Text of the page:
Q: Hi Meredith,
I've been dating a great guy for a few years. He's smart, has a good job, is handsome, etc. People who know him think he's a "good catch."
We've begun to talk about marriage but one thing bothers me: I worry that he's not "manly" enough.
What I mean is that often times I feel like I'm the one in the relationship who does the things a guy should do. I hate to sound stereotypical, but let me give you a few examples:
Recently, we were at the movies. The theater was packed. The person sitting next to us kept interrupting and making noise throughout the movie. After not getting the body language cues I was sending, I asked the woman to be quiet.
During the recent snow storm, our neighbor, an elderly person, was outside shoveling snow. My boyfriend said he was sick and went to bed. I went out and helped instead.
I got a flat tire. We called AAA and waited. In the meantime, an old man had stopped to help. He insisted on helping us change the tire. My boyfriend stood by and watched. When I asked him about it later, his response was: "He didn't have to do it."
He can't fix anything in the condo and thinks nothing of calling the repairman to close a stuck window or change a light bulb that broke in the socket. I feel like it's a waste of money.
I know I must sound like some woman out of the 50s, but what I want to know is that my potential husband would protect me from a pack of wild dogs (or zombies) and not run in the opposite direction. Is this a deal-breaker? Am I being over-analytical? Over-critical?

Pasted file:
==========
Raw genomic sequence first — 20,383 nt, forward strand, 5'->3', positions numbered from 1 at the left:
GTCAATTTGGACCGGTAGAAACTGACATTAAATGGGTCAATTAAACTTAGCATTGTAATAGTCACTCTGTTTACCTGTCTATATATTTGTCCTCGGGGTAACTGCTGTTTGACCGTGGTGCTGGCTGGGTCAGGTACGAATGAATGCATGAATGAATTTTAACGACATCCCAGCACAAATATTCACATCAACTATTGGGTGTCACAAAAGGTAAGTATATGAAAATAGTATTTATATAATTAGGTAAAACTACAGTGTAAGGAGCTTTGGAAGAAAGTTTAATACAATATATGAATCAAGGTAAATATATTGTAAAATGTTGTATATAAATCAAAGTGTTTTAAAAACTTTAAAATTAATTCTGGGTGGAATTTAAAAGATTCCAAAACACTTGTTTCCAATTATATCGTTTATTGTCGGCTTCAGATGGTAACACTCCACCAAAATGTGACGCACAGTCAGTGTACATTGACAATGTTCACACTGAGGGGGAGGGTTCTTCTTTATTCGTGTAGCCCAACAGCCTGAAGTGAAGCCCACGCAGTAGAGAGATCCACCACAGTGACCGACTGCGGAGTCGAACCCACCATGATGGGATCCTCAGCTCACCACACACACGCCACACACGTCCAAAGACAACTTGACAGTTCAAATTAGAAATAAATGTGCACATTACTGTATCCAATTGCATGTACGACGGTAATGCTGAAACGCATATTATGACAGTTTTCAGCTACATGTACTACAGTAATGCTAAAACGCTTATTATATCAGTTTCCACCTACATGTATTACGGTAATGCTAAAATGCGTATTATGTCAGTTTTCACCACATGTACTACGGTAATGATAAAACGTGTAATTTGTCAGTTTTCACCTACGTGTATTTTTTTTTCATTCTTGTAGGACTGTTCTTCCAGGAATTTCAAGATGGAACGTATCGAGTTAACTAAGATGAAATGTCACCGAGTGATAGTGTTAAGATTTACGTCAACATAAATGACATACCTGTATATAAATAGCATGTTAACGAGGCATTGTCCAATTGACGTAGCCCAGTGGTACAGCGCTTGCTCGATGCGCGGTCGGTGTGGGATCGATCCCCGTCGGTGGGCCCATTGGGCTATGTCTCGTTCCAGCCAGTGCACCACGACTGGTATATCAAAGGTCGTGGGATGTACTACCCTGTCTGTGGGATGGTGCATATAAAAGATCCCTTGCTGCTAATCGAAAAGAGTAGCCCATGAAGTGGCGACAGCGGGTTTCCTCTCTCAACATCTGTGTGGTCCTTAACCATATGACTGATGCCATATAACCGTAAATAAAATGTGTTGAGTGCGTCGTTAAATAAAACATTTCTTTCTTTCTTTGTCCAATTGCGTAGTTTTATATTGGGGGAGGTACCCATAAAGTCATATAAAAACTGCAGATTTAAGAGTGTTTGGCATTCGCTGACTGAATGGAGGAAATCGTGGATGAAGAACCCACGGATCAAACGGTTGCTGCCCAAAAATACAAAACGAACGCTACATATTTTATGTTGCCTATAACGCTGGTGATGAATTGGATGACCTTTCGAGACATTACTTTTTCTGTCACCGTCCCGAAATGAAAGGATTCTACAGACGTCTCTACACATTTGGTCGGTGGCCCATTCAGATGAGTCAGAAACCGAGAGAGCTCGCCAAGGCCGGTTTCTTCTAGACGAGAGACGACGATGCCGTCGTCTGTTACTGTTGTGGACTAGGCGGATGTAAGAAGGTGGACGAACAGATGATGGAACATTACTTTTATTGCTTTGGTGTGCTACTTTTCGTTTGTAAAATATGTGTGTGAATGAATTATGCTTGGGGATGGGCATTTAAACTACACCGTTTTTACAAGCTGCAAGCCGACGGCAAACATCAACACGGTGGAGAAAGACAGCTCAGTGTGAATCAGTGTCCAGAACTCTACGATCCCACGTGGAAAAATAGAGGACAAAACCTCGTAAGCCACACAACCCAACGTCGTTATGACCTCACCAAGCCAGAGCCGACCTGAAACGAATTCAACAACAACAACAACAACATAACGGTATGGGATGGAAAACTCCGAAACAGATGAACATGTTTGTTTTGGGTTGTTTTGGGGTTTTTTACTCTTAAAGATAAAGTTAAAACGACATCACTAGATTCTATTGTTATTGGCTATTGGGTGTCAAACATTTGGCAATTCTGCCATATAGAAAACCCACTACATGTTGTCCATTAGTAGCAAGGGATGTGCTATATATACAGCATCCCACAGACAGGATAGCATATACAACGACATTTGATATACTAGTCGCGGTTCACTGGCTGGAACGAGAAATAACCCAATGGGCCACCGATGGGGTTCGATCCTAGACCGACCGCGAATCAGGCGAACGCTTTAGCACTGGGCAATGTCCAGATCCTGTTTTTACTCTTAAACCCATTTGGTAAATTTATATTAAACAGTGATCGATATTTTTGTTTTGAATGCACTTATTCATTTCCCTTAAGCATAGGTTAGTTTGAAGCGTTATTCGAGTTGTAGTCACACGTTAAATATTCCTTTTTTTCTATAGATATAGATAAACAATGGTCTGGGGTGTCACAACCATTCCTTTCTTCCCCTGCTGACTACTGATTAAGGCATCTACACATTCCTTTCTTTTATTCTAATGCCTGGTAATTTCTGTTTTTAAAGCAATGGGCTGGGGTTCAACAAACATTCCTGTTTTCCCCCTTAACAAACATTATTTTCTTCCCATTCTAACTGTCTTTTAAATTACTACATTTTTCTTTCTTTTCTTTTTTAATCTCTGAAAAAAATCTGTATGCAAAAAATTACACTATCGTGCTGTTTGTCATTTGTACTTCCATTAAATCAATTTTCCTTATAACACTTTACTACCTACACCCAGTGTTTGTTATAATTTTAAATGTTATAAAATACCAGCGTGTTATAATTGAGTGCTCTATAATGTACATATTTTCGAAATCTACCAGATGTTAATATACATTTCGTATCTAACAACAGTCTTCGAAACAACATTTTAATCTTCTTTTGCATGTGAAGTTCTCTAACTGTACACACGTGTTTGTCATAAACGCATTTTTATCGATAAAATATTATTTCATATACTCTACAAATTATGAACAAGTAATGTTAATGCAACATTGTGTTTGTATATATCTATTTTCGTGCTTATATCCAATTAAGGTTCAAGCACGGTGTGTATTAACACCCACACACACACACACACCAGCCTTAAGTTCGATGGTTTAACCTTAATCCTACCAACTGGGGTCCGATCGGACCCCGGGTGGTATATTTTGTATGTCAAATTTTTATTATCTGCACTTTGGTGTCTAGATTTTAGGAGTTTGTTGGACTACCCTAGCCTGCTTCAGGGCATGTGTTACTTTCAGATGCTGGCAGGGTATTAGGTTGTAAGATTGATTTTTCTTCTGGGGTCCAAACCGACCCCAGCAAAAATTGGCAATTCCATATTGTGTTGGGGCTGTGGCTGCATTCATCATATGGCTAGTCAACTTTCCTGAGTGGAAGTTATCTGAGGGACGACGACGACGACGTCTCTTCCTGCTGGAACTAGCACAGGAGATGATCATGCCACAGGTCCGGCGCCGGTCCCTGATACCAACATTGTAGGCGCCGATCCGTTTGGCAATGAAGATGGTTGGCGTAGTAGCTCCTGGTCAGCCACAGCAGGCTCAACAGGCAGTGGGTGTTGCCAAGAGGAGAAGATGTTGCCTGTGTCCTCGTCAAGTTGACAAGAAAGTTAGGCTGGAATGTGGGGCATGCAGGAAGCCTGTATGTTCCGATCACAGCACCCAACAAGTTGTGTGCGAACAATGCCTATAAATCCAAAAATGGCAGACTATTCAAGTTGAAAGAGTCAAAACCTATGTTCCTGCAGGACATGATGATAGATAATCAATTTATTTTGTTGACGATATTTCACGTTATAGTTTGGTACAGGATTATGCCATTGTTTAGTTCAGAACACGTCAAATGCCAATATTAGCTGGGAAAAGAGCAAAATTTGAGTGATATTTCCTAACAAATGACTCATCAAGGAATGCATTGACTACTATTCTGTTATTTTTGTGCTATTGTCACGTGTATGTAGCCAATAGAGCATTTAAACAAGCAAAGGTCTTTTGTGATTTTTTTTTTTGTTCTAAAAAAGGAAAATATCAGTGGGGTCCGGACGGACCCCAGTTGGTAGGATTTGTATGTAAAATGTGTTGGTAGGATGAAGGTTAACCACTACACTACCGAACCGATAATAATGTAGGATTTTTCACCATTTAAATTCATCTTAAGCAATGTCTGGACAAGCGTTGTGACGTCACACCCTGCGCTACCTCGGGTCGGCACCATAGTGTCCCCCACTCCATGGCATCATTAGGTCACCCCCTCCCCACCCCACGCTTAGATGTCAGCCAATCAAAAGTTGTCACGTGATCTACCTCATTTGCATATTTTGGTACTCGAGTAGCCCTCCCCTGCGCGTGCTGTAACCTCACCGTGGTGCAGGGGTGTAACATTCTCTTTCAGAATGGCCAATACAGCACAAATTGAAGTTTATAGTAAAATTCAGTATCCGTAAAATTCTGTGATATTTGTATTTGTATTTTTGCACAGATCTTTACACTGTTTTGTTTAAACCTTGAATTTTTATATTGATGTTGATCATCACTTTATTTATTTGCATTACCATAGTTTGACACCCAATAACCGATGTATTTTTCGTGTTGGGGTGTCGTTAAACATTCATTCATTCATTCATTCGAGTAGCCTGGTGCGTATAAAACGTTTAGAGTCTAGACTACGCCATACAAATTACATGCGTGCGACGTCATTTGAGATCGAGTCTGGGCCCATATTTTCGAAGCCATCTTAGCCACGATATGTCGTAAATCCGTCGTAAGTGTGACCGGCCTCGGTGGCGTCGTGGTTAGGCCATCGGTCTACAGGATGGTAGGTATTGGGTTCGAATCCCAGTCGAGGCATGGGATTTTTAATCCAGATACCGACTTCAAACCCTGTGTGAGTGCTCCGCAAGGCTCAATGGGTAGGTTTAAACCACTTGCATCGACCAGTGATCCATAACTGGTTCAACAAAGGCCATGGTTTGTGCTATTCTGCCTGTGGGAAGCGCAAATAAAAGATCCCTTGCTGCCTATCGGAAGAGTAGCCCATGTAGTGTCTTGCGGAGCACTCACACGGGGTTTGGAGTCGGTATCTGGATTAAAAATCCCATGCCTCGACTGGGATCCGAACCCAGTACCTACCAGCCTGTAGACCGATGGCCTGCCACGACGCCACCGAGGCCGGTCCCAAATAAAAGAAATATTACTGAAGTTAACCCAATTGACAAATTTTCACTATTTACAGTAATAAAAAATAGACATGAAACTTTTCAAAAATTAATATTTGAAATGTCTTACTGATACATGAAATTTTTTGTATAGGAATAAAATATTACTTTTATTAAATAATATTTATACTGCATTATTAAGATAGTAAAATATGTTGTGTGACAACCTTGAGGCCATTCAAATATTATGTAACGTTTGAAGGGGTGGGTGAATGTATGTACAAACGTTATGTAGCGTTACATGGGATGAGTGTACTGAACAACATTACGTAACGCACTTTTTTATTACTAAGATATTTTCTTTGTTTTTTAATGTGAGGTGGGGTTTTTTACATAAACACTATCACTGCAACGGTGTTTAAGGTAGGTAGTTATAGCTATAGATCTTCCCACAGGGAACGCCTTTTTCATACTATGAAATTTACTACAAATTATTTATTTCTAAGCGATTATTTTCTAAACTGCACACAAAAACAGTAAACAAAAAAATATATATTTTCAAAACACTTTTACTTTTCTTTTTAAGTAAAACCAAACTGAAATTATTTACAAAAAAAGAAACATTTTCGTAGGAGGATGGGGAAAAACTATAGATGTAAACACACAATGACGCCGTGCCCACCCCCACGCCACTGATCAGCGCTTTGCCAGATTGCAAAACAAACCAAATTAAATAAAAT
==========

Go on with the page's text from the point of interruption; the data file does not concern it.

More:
– Overreacting in New England?
A: I know at least a few hot, masculine guys who look even hotter and manlier when they admit that they don't know how to fix a broken light bulb in a socket and call a repair person to get it done right. You know what's not hot? Getting electrocuted.
It's not about whether your boyfriend is masculine; it's about whether he's thoughtful and chivalrous. Who cares if he can change a flat tire if he asks you whether you're warm enough while you wait for the tow truck?
If he's too sick to shovel, fine. But when you returned from shoveling, did he thank you? Did he offer to make you some soup? Was he nice?
Ask yourself whether he's compassionate and thoughtful. That's all that matters. You have every right to expect empathy, but no one in their right mind would fight off zombies. Better to be with the guy who gives you a big romantic kiss and then takes you into the zombie-proof hideaway that he paid a real handyman (or handywoman) to build.
If he lacks compassion, you have something to worry about.
Readers? Is this about masculinity or compassion? Are her expectations fair? Zombies? Thoughts? Discuss.
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Meredith Goldstein is a Boston Globe columnist who follows relationship trends and entertainment. She offers daily advice on Love Letters — and welcomes your comments. Meredith is also the author of "The Singles," a novel about complicated relationships. Follow Meredith at www.meredithgoldstein.netand on Twitter. Love Letters can be found in the print edition of The Boston Globe every Saturday in the G section.